Amid yesterday’s news that Amy Rodriguez would be unavailable for the Seattle Reign came a lot of speculation about her immediate national team future. Despite news of her pregnancy, Rodriguez he may be able to play in the current national team camp, we thought. March’s Algarve Cup could still be in play.
Wrong on all accounts. Today U.S. Soccer confirmed Rodriguez has been replaced in national team camp by Chicago Red Stars number one draft pick Zakiya Bywaters. According to the federation’s release, Rodriguez and husband Adam are expecting an August arrival.
Before Rodriguez’s pregnancy was announced, Bywaters had tweeted the news of her surprise call-up. Once it was confirmed Rodriguez would not join the Reign this season, many speculated Bywaters’ invite was tied to a potential Rodriguez withdrawal. Per U.S. Soccer’s release, the Pac-12 Player of the Year was recalled to replace the departing Rodriguez.
Now all the virtues of being available for Tom Sermanni’s first camp get flipped. Coming off a year and a half that saw her role in the national team diminish, the ongoing camp was particularly important one for Rodriguez. Now the 25-year-old misses her chance to impress her new coach and potentially win back some of player time he’s lost. During the next eight-plus months on the sideline, Rodriguez stands to lose ground to players like Tyreso’s Christen Press.
With her recall, Bywaters also enters the picture, with her invite to the Jacksonville camp culminating a banner month for the 21-year-old. The Las Vegas-native was the surprise first pick in this month’s inaugural NWSL draft.
But with the news of Rodriguez’s pregnancy barely 24 hours old, it’s still mentioning: There are big, life-defining issues, and then there’s soccer. Rodriguez will probably lose some ground in the national team over the next nine-or-so months, but she’ll also be starting a family, something which transcends her place in a soccer team. Soon these types of admonitions won’t be necessary, but still in a time which should be happy for family and friends, it’s worth repeating: The USWNT camp is actually a secondary concern.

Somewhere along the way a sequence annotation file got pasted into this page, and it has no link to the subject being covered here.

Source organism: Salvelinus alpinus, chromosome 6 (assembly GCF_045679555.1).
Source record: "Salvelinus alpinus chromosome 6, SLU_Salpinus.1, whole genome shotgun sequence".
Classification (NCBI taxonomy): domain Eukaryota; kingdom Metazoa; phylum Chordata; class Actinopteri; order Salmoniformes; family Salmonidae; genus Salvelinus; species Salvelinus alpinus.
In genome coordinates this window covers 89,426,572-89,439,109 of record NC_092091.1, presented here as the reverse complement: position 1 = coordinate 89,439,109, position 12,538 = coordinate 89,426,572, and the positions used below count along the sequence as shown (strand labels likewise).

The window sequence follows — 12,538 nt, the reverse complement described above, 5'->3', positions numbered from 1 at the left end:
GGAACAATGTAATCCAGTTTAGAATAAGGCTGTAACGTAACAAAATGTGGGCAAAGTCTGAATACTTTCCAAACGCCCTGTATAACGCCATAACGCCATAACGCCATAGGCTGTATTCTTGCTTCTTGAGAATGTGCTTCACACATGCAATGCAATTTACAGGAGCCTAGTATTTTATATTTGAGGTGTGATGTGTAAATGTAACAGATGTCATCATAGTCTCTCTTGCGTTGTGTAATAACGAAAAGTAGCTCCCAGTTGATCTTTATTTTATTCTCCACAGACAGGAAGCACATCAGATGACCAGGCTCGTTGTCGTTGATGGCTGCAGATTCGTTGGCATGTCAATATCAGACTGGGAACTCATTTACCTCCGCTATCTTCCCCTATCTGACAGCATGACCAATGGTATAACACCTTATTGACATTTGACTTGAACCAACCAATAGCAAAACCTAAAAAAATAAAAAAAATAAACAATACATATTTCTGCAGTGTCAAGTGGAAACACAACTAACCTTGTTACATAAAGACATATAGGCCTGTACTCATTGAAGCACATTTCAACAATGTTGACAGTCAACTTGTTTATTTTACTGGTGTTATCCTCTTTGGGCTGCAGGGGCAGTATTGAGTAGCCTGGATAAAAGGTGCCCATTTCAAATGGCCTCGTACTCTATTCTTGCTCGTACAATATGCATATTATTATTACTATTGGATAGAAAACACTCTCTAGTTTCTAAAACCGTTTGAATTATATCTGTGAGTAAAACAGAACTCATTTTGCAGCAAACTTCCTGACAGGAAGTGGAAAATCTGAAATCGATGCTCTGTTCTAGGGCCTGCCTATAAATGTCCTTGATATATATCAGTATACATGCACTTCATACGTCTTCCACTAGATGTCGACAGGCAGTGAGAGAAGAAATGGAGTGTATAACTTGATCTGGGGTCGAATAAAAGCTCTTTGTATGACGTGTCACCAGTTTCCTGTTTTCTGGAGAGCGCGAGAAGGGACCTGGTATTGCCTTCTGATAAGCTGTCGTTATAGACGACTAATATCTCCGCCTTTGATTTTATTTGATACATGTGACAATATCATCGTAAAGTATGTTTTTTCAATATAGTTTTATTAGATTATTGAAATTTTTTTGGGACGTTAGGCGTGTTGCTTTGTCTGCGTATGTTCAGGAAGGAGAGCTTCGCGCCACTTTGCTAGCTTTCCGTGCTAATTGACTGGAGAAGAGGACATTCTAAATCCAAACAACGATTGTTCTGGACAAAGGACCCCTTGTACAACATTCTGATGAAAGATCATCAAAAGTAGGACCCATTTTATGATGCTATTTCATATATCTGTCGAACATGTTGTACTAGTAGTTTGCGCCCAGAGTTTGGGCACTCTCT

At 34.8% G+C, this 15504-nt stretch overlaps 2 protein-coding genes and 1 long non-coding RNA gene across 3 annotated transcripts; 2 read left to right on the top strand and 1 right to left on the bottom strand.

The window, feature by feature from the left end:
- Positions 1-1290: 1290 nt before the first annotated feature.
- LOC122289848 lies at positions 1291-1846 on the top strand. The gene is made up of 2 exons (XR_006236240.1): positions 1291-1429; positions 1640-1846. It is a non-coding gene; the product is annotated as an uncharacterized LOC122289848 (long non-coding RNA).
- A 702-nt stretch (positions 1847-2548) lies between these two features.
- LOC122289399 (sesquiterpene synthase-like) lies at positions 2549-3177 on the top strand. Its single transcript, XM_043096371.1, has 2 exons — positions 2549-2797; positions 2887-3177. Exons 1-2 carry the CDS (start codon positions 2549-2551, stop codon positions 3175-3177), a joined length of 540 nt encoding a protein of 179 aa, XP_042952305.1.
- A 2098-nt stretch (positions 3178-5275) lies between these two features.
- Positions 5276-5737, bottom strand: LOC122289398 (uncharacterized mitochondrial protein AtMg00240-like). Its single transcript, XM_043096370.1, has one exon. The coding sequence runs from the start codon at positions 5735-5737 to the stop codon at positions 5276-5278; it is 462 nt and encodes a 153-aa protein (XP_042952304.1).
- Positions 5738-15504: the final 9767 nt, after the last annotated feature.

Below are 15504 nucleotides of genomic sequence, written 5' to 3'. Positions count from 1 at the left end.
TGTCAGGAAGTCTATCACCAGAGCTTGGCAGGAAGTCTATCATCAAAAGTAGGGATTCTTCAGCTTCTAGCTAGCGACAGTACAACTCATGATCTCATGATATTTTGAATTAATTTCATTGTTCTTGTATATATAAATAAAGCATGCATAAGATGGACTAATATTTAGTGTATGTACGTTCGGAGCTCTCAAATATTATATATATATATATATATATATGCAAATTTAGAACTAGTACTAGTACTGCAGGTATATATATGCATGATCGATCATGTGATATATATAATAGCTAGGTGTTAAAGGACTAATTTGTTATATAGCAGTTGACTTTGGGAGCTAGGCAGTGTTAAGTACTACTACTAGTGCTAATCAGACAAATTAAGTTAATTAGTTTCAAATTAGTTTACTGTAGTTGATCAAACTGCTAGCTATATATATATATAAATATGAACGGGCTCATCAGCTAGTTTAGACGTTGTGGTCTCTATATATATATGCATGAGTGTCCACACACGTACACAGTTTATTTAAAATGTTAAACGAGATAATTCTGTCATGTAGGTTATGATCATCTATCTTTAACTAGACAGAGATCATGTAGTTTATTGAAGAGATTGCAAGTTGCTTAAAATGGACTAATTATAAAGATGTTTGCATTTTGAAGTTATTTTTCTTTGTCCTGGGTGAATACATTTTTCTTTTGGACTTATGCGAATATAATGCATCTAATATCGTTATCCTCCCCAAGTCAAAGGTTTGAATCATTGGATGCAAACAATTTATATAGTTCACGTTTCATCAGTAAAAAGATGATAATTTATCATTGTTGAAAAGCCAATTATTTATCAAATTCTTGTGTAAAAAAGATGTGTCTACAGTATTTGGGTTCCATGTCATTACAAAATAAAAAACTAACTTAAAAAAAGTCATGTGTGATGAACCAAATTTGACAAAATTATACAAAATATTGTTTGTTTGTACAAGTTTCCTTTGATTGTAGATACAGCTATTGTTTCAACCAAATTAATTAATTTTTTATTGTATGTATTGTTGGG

Enough with the speculation and reports already, because it’s finally officially official: Jurgen Klopp has been appointed the newest manager of Liverpool Football Club, the Merseyside club announced on Thursday.
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Klopp will be unveiled to the world at an introductory press conference at Anfield on Friday.
According to early reports, Klopp’s three-year contract could pay him as much as $10 million per season.
[ QUOTE KING: Top 10 “Klopp-isms” from his time at Dortmund ]
The 48-year-old German has been out of work since stepping down at Bundesliga side Borussia Dortmund following a seventh-place finish to the 2014-15 season. Klopp’s seven seasons in charge of Dortmund weren’t without success and silverware, though, as he led Der BVB to back-to-back league titles in 2011 and 2012, a German Cup triumph in 2012 and a UEFA Champions League final appearance in 2013.
PST’s Joe Prince-Wright will be at Anfield on Friday for Klopp’s unveiling, so be sure to follow JPW on Twitter and check back to PST for wall-to-wall coverage of Klopp’s first press conference as Liverpool manager.
Jose Mourinho got the
dreaded much-needed vote of confidence from Chelsea owner Roman Abramovich last weekend, seemingly giving the Portuguese manager a temporary stay of execution despite the Blues’ worst start to a season in 37 years.
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Speaking this week, Mourinho has revealed that while he’s thankful to have been kept on at the club for which he regularly professes his love, he still thinks it was no-brainer for Abramovich. In other words, Mourinho’s not backing down from his incredible, seven-minute rant to one question following Saturday’s defeat to Southampton.
Mourinho, on what he’s doing to turn Chelsea around — quotes from the Guardian:
“It shows the confidence of Abramovich in the manager who has won three Premier League titles with this club. I thank him and I keep working.
“What’s going on? I do not know. The results with Chelsea at the moment have been really bad. I cannot hide that reality, and I don’t want to. And I struggle to find an explanation. But I assure you: I’m working like never before and we will come out of this. And there is also the Champions League that we will not neglect, for certain.”
What did you expect from Mourinho? Well, you know, I should probably be fired, but thanks to Mr. Abramovich for not realizing this and keeping me employed? It’s simultaneously interesting and the least surprising thing ever, though, that Mourinho claims to not know what’s wrong with Chelsea at the moment. Of course he has a theory (or five), and of course he’s “working like never before” to correct it.
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The most fascinating thing about Chelsea’s sluggish start to the season is to see, hear and read Mourinho speaking from a position of powerlessness. Always the clever one, the one dictating where the discussion goes, the one in charge of every press interaction, Saturday’s rant felt like watching a desperate Mourinho grasping for anything by which to pull himself back up.